Photographs,if shown,may reflect homeowner modifications
HDC-3066-32 - Tacoma
|Living Sq. Ft:||3066 sq. ft.||Floors||2|
|Bedrooms:||4||Width||67 ft. - 8 in.|
|Baths:||2.5||Depth||42 ft. - 8 in.|
|Colonial / Cottage / Country / Craftsman / European / Luxury / Traditional|
As low as: $1156.00
Without losing the integrity of the design, this beautiful plan was carefully thought throughout to keep “cost to build” in mind. This house has various amenities such as, gas fireplace, walk in pantry, separate master shower, built-ins and a spacious owners suite. With an open floor plan, the family room, kitchen, breakfast and owner’s bath take advantage of the view to the backyard. The plan comes with 3 alternate fronts (traditional, country and craftsman) and 3 foundation options to meet most lot needs (full basement, daylight basement and full walkout). Similar plans ranging in number of bedrooms and square footage are also available in this series.
|House Plan Features:|
Please note that in most areas of the country, these house plans will be everything you need to build, but not necessarily everything you need to obtain a building permit.
In addition to the house plans you order, you may also need a site plan that shows where the house is going to be located on the property. You might also need beams sized to accommodate roof loads specific to your region. Your home builder can usually help you with this. You may also need a septic design unless your lot is served by a sanitary sewer system. Many areas now have area-specific energy codes that also have to be followed. This normally involves filling out a simple form providing documentation that your house plans are in compliance.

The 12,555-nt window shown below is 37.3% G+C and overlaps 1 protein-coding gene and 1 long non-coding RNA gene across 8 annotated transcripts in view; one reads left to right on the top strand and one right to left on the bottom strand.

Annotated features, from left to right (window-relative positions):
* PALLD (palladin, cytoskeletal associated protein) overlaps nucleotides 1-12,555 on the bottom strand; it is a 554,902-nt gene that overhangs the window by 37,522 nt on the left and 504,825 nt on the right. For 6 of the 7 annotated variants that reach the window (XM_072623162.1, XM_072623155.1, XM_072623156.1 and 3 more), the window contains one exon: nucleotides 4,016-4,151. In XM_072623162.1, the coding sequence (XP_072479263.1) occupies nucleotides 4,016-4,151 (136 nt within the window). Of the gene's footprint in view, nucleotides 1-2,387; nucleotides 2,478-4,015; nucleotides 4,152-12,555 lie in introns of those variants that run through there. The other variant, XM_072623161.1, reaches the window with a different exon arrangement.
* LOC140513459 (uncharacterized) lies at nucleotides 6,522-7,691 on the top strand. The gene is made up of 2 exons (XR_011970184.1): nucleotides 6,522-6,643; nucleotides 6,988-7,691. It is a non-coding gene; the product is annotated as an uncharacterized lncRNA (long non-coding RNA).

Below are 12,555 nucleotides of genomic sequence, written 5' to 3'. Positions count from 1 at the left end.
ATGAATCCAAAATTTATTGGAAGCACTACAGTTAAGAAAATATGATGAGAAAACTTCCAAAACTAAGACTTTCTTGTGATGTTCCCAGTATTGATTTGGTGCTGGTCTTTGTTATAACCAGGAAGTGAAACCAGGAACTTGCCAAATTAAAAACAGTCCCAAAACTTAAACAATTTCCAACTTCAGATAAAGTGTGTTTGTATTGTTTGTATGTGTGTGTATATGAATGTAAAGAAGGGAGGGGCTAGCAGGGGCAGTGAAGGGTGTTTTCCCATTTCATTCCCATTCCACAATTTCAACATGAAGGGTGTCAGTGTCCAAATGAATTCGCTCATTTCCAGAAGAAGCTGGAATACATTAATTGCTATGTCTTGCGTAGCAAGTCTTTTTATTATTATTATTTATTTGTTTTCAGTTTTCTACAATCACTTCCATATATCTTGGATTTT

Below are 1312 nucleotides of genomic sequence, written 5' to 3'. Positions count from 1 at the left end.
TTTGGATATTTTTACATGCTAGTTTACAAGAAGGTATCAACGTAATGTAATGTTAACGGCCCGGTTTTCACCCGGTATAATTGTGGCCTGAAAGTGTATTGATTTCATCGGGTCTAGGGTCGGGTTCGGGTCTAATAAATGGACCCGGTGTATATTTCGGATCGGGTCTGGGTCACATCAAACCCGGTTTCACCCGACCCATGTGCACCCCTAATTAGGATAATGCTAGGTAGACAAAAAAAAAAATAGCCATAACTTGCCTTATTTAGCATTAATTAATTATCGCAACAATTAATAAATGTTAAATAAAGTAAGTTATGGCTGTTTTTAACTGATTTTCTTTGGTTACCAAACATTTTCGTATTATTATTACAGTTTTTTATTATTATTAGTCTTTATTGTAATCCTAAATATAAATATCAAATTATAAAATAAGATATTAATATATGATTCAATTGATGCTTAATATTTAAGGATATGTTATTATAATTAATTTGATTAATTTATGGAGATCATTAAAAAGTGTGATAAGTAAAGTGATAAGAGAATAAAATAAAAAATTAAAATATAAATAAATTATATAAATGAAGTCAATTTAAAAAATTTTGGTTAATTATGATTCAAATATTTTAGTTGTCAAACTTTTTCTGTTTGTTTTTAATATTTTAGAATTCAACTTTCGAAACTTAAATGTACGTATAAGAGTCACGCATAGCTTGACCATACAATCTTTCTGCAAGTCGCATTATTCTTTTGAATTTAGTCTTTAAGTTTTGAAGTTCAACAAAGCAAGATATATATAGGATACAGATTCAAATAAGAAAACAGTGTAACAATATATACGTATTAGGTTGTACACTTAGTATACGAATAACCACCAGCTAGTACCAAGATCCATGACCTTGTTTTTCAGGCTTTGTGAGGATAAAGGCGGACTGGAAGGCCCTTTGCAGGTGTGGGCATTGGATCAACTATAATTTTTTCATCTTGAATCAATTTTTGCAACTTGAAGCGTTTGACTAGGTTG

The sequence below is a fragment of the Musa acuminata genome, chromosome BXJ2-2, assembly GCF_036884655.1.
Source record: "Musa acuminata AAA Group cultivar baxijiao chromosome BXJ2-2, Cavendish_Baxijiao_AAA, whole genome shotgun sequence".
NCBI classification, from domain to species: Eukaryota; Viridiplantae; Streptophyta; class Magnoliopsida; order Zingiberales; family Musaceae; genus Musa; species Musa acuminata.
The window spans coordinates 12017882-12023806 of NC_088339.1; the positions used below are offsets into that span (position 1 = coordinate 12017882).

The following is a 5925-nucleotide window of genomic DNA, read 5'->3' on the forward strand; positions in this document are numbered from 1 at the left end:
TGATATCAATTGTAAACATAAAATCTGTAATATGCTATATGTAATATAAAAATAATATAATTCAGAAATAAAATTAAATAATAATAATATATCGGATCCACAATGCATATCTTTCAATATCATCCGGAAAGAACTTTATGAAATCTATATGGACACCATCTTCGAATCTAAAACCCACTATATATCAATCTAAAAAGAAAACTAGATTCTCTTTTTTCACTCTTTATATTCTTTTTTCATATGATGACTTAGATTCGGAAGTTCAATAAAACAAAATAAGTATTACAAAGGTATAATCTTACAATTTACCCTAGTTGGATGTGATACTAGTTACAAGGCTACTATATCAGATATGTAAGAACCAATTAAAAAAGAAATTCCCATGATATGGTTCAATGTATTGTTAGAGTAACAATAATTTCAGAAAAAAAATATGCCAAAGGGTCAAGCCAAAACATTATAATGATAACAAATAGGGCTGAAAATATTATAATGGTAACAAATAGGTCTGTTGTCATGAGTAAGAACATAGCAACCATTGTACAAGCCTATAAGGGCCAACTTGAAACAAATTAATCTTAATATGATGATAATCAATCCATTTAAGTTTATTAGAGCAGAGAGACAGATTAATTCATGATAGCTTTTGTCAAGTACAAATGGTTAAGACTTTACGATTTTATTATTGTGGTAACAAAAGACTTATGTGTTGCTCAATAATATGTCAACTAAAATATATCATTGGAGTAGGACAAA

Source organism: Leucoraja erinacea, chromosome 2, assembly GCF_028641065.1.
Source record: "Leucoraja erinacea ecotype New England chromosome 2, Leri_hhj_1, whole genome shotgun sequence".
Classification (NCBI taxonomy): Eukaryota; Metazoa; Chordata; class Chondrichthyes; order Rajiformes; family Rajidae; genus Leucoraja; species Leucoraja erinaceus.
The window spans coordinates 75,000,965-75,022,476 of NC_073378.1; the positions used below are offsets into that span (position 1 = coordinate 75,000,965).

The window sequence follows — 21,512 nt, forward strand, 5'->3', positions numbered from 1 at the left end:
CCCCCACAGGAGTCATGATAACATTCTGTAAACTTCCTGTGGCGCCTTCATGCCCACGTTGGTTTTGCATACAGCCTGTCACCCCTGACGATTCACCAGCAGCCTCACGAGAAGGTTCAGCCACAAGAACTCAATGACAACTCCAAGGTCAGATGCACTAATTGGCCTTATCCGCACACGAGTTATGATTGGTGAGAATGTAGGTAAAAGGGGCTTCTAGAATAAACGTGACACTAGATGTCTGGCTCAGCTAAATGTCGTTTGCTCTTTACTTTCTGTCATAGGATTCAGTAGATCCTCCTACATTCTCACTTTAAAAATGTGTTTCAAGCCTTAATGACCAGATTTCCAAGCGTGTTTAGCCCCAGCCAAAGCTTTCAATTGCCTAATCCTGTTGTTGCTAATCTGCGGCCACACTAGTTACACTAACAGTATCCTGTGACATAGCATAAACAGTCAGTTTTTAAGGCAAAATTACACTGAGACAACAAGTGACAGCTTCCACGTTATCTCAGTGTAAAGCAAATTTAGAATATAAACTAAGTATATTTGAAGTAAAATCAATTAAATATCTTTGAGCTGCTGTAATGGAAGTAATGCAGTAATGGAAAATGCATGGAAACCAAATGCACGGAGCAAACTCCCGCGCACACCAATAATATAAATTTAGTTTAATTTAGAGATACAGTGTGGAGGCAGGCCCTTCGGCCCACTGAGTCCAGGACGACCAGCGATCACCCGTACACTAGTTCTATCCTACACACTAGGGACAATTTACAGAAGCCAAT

In some regions, there is a second step you will need to take to insure your house plans are in compliance with local codes. Some areas of North America have very strict engineering requirements. Examples of this would be earthquake-prone areas of California and the Pacific Coast, hurricane risk areas of the Florida, Gulf & Carolina Coasts. New York, New Jersey, Nevada, and parts of Illinois require review by a local professional as well. If you are building in these areas, it is most likely you will need to hire a state licensed structural engineer to analyze the design and provide additional drawings and calculations required by your building department. If you aren’t sure, building departments typically have a handout they will give you listing all of the items they require to submit for and obtain a building permit.
Additionally, stock plans do not have a professional stamp attached. If your building department requires one, they will only accept a stamp from a professional licensed in the state where you plan to build. In this case, you will need to take your house plans to a local engineer or architect for review and stamping. In addition, plans which are used to construct homes in Nevada are required to be drawn by a licensed Nevada architect.